ABSTRACT: This study explores physicians' concepts of futility and use of age as a deciding factor in considering medical futility in clinical interventions.
Five academic hospitals in the United States.
Participants were 355 internal medicine physicians, including 162 residents, 98 fellows, and 95 attending physicians.
Anonymous questionnaire in which respondents were asked to define futility and to rate patient scenarios as futile or not, unaware that these were pairs of patient scenarios with similar clinical severity and treatment, but different age.
Forty-five percent (n = 159) of physicians used the most accepted definition of futility in the literature: "a therapy that will not benefit the patient in attaining a specific goal." Physicians rated patient scenarios as futile for 58% of elder (> or =65 years) and for 59% of nonelder (<65 years) cases (P = .21). By training level, resident physicians rated more elder cases as futile (60%) than fellow/attending physicians (56%, P = .03). Rating of medical futility did not differ by practice location (59% in Missouri and 59% in Puerto Rico, P = .13).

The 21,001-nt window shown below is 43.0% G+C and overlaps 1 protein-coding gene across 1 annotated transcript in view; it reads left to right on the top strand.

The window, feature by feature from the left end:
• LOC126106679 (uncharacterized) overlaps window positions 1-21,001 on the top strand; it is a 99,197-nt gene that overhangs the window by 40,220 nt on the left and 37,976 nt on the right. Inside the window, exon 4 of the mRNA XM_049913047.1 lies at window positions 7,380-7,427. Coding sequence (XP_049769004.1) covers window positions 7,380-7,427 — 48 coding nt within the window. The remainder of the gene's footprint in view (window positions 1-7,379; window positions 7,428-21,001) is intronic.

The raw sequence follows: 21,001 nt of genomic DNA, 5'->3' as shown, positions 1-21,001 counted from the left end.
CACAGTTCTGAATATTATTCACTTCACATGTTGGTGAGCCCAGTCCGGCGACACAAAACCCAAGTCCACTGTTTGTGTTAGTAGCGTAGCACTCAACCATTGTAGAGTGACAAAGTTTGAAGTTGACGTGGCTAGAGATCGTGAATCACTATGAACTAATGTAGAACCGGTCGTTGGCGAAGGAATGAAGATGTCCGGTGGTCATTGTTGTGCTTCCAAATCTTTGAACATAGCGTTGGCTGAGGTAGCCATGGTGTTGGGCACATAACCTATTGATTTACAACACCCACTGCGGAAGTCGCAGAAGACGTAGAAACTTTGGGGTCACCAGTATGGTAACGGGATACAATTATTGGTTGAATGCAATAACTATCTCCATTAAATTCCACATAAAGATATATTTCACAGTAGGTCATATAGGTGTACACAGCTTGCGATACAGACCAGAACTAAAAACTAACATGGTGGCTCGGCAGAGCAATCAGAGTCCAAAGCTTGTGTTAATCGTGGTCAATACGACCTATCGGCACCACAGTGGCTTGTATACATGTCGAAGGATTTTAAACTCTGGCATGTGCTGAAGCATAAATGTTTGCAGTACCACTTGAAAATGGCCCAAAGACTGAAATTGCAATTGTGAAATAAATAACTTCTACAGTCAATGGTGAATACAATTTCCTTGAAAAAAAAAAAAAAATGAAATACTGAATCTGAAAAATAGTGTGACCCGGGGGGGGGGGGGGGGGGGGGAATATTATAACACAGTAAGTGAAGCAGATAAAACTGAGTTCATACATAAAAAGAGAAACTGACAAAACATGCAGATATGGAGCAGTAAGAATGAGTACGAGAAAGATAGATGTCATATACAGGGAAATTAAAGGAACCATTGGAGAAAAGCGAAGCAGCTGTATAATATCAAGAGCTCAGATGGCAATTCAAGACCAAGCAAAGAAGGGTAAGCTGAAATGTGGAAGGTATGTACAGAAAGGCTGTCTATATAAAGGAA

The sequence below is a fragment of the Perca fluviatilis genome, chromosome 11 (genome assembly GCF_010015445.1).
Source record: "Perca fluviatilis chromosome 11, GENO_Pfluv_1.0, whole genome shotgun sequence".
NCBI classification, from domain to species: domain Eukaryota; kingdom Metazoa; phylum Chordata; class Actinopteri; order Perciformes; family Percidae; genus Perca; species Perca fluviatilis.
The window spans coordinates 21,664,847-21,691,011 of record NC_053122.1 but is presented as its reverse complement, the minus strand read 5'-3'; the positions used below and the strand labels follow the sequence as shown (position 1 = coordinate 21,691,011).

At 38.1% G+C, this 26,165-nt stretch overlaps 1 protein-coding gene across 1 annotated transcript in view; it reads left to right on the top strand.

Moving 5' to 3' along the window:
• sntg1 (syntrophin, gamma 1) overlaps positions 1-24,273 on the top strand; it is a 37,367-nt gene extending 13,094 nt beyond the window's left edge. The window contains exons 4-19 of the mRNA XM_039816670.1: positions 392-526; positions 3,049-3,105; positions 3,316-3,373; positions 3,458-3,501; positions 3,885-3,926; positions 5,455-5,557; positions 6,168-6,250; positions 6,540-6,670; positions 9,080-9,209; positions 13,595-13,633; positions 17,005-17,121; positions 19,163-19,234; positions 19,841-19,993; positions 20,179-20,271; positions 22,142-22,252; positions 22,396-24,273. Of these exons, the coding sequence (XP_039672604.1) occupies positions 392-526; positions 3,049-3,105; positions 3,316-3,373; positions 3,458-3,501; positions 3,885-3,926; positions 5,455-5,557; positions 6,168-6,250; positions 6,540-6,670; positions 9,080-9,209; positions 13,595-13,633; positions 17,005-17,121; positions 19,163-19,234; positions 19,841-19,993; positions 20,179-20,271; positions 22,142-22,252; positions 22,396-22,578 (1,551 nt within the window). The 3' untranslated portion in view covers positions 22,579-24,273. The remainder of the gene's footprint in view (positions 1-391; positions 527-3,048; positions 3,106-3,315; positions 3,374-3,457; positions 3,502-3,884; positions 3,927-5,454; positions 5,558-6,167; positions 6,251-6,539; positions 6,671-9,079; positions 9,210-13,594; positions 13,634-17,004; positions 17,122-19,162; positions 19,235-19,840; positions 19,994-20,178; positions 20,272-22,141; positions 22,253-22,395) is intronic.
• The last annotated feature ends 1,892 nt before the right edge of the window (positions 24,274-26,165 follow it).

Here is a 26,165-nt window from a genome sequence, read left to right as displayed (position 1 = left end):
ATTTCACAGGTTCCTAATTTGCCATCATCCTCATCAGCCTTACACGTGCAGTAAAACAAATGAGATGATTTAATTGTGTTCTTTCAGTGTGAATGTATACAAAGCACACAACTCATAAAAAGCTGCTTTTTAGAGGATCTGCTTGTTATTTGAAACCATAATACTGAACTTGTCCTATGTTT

Physicians did not use age as a factor in deciding the futility of a medical intervention. In patient scenarios with comparable clinical severity of illness, medical interventions were similarly rated as futile in elder and nonelder persons. Less-experienced physicians (residents) were more likely to rate elder cases as futile compared with experienced physicians (attending/fellows).
Journal of the American Medical Directors Association 07/2010; 11(6):421-7. · 4.64 Impact Factor